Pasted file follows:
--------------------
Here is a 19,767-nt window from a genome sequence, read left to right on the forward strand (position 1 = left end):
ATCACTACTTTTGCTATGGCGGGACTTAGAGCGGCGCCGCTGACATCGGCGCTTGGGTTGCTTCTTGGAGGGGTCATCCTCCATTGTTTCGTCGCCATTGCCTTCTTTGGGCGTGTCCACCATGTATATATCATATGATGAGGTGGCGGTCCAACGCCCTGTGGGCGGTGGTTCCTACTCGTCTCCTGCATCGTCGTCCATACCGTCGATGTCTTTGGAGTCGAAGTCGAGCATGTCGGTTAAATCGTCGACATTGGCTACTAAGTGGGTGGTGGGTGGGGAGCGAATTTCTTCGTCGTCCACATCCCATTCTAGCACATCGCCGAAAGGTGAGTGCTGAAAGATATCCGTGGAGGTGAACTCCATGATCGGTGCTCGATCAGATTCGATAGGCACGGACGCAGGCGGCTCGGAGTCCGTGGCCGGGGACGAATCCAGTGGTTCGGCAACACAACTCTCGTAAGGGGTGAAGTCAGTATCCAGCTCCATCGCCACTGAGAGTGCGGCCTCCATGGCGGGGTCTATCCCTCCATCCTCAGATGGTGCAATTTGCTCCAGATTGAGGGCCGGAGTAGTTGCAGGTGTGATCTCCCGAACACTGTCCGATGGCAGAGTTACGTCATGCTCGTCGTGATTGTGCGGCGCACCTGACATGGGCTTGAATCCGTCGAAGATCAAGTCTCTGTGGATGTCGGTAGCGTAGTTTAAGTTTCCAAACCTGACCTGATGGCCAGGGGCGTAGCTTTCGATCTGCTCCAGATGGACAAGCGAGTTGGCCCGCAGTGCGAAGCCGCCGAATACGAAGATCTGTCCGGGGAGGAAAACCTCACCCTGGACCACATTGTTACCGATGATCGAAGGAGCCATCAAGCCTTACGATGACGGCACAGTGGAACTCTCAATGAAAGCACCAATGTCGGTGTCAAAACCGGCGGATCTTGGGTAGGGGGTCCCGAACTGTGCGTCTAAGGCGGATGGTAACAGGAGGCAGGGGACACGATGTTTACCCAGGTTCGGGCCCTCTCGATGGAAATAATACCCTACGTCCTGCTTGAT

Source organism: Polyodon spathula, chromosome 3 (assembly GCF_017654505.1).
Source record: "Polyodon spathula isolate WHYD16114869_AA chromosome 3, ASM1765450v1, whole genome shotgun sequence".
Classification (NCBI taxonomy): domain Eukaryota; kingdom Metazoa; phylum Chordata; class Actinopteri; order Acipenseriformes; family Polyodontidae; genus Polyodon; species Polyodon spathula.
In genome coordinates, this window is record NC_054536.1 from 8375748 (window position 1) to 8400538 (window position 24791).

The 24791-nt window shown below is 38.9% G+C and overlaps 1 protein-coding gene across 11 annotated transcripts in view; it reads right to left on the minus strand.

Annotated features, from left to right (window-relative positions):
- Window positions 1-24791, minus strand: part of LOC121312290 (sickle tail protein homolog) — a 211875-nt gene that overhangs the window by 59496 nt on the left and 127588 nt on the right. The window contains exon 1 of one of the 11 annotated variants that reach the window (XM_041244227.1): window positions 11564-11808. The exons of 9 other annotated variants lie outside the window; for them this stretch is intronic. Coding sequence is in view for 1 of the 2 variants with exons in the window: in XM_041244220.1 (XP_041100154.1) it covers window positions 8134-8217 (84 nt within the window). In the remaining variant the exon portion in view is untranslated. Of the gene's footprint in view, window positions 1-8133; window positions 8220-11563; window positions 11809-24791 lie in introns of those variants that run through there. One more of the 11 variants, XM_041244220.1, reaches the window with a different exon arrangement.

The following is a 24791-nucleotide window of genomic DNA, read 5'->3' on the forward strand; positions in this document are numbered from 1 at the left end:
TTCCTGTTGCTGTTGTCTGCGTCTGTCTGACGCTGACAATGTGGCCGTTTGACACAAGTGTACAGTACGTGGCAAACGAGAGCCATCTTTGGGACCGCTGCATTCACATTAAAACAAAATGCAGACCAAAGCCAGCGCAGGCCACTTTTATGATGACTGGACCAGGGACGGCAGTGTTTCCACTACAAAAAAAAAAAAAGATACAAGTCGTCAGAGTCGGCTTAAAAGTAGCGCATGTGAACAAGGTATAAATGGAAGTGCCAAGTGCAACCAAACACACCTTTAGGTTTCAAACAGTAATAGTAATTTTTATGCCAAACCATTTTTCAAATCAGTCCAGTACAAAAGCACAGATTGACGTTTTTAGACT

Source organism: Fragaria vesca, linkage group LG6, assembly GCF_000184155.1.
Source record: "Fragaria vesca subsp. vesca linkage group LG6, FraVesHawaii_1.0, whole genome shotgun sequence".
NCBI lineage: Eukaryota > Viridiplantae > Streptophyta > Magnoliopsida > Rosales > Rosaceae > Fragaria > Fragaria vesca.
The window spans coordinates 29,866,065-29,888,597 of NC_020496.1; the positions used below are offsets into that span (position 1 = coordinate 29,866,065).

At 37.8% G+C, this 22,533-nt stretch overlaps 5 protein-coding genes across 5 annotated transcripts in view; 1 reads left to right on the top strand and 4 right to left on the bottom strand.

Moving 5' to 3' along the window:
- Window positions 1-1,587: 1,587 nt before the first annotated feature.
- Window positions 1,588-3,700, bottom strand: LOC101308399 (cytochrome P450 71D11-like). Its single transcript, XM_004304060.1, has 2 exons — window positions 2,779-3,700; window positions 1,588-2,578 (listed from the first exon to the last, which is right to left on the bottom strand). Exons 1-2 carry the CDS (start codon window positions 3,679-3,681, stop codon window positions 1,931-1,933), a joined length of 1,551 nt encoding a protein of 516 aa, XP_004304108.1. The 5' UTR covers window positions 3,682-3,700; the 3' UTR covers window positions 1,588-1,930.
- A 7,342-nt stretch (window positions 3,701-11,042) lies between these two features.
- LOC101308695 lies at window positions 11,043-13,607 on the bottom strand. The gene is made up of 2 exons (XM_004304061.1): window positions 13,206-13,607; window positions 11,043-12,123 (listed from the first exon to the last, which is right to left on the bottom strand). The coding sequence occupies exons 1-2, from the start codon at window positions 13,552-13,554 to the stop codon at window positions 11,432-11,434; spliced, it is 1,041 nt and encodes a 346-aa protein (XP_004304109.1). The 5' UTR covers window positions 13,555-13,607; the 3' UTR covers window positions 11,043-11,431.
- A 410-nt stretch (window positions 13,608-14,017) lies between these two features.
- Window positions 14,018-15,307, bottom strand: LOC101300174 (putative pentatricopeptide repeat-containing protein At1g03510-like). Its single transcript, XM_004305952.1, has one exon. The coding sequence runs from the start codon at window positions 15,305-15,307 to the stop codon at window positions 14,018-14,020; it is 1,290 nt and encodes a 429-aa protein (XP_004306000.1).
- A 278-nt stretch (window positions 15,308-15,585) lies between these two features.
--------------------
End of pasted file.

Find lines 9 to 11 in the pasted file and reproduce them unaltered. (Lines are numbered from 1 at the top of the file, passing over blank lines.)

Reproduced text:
- Window positions 1-24791, minus strand: part of LOC121312290 (sickle tail protein homolog) — a 211875-nt gene that overhangs the window by 59496 nt on the left and 127588 nt on the right. The window contains exon 1 of one of the 11 annotated variants that reach the window (XM_041244227.1): window positions 11564-11808. The exons of 9 other annotated variants lie outside the window; for them this stretch is intronic. Coding sequence is in view for 1 of the 2 variants with exons in the window: in XM_041244220.1 (XP_041100154.1) it covers window positions 8134-8217 (84 nt within the window). In the remaining variant the exon portion in view is untranslated. Of the gene's footprint in view, window positions 1-8133; window positions 8220-11563; window positions 11809-24791 lie in introns of those variants that run through there. One more of the 11 variants, XM_041244220.1, reaches the window with a different exon arrangement.

The following is a 24791-nucleotide window of genomic DNA, read 5'->3' on the forward strand; positions in this document are numbered from 1 at the left end:
TTCCTGTTGCTGTTGTCTGCGTCTGTCTGACGCTGACAATGTGGCCGTTTGACACAAGTGTACAGTACGTGGCAAACGAGAGCCATCTTTGGGACCGCTGCATTCACATTAAAACAAAATGCAGACCAAAGCCAGCGCAGGCCACTTTTATGATGACTGGACCAGGGACGGCAGTGTTTCCACTACAAAAAAAAAAAAAGATACAAGTCGTCAGAGTCGGCTTAAAAGTAGCGCATGTGAACAAGGTATAAATGGAAGTGCCAAGTGCAACCAAACACACCTTTAGGTTTCAAACAGTAATAGTAATTTTTATGCCAAACCATTTTTCAAATCAGTCCAGTACAAAAGCACAGATTGACGTTTTTAGACT